Former Florida governor Jeb Bush is mulling a run for the presidency, setting up a political action committee (complete with stock images of fake supporters). As a part of his possible quest for the White House, he has resigned from a slew of corporate and nonprofit boards, which served as a platform over the past seven years to make him filthy rich.
One under-explored avenue of Bush's business dealings has been the China connection. Given that Bush may soon be vying to be commander-in-chief, it seems untoward that he would be close to the country that is our greatest economic rival, but that's exactly what the former Florida governor has done.
Another Bush In Hainan
Hainan, China was the site of George W. Bush's first major foreign policy crisis. In 2001, a reconnaissance aircraft collided with a Chinese plane, and U.S. Navy personnel were stranded on Hainan Island. Following a series of diplomatic maneuvers, mutual recognition of the event, and an apology for the death of a Chinese fighter pilot, the crew was freed.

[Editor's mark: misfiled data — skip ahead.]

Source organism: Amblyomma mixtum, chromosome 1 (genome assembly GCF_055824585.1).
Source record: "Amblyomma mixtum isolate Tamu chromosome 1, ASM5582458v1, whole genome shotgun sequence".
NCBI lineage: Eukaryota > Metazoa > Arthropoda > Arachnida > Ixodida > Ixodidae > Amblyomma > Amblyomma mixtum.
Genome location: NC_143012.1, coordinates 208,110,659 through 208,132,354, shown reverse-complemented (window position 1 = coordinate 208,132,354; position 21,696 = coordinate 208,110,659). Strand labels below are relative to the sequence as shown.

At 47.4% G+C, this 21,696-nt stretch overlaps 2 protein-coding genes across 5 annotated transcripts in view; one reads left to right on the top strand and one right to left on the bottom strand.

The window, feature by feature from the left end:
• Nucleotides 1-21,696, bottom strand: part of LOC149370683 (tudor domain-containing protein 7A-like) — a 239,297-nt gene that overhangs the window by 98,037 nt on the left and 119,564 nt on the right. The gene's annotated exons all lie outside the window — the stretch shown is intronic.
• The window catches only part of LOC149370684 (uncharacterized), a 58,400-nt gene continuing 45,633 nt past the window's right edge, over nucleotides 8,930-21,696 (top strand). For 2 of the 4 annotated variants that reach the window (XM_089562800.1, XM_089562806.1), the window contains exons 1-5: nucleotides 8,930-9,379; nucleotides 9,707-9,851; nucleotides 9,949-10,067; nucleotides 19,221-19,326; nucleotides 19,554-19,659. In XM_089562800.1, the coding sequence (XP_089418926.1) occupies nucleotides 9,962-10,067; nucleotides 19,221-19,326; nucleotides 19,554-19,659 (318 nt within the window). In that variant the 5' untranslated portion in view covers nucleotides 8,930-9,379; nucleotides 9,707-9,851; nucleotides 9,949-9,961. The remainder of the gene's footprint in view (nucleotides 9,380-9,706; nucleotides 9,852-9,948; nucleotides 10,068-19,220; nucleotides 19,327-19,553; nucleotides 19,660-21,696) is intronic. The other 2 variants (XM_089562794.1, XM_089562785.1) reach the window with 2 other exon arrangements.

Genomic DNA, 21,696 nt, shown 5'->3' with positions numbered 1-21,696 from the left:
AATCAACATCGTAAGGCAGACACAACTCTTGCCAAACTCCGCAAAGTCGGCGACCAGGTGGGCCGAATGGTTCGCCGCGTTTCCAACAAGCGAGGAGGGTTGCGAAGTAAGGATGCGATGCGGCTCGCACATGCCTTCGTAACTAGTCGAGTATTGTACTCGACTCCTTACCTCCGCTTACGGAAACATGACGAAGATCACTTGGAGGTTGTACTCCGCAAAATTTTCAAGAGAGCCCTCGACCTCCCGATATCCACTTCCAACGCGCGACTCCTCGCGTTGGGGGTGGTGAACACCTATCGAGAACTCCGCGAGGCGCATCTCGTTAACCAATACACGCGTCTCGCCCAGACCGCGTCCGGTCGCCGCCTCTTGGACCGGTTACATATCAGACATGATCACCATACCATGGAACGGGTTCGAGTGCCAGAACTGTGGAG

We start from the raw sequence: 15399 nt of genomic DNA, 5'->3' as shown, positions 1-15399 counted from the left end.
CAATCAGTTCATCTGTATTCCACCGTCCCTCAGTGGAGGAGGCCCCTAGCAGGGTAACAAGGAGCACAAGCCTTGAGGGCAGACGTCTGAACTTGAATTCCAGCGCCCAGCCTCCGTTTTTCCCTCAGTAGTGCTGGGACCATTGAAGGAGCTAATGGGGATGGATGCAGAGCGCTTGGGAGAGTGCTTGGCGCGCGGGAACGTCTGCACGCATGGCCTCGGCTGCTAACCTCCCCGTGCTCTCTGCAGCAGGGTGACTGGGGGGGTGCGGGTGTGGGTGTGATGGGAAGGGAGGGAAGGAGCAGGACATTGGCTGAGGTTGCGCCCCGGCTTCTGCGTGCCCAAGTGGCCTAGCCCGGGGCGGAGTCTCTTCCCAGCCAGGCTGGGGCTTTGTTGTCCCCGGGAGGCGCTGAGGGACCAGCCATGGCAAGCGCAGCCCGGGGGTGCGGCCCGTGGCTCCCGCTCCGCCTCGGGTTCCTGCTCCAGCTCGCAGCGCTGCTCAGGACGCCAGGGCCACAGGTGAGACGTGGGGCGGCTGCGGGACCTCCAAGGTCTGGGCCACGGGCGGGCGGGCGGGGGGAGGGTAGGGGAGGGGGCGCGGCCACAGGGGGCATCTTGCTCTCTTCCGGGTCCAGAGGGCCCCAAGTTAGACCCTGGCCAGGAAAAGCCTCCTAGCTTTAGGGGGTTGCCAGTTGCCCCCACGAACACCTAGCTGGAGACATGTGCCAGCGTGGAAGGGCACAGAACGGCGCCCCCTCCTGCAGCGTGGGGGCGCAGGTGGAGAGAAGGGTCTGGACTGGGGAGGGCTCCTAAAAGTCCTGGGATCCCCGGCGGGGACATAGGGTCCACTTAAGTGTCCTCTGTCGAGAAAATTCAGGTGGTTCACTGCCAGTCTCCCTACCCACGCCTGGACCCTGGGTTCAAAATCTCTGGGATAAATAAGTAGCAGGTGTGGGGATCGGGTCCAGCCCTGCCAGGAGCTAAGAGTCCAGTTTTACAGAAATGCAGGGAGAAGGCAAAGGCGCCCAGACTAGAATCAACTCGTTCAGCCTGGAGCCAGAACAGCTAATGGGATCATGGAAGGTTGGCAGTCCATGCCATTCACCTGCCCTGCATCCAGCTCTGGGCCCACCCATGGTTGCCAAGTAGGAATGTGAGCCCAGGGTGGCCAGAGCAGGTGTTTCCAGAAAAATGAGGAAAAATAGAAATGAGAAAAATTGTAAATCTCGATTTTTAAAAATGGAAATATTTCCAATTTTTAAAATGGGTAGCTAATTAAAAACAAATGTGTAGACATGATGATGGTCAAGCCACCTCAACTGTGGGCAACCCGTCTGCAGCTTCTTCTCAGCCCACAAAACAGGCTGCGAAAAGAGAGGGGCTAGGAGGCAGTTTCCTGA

In 2011, Jeb Bush arrived in Hainan not as an official diplomat—it had been four years since he was a public official—but as an informal liaison between Florida corporations and booming Chinese business. He was greeted by the governor, Luo Baoming, and the Hainan government put up a proud press release about how Hainan and Florida were naturally going to engage in economic cooperation:
Luo Baoming said that Hainan Province and Florida shared many similarities; therefore the two parties had wide cooperation space with immense potential. For example, Hainan and Florida are able to cooperate with each other in cruise industry. There are cruise stop ports in Haikou and Sanya in Hainan Province. During the “12th Five-Year Plan”, a world cruise home port will be built in Sanya. Luo expected that the two parties ware able to set up smooth cooperation channel and John Ellis Bush could play a key role in promoting the mutual cooperation. Finally Luo Baoming invited John Ellis Bush to attend the 2011 Annual Conference of Boao Forum for Asia to become the third person (after his father George Bush and elder brother George Walker Bush) in his family to take part in this forum.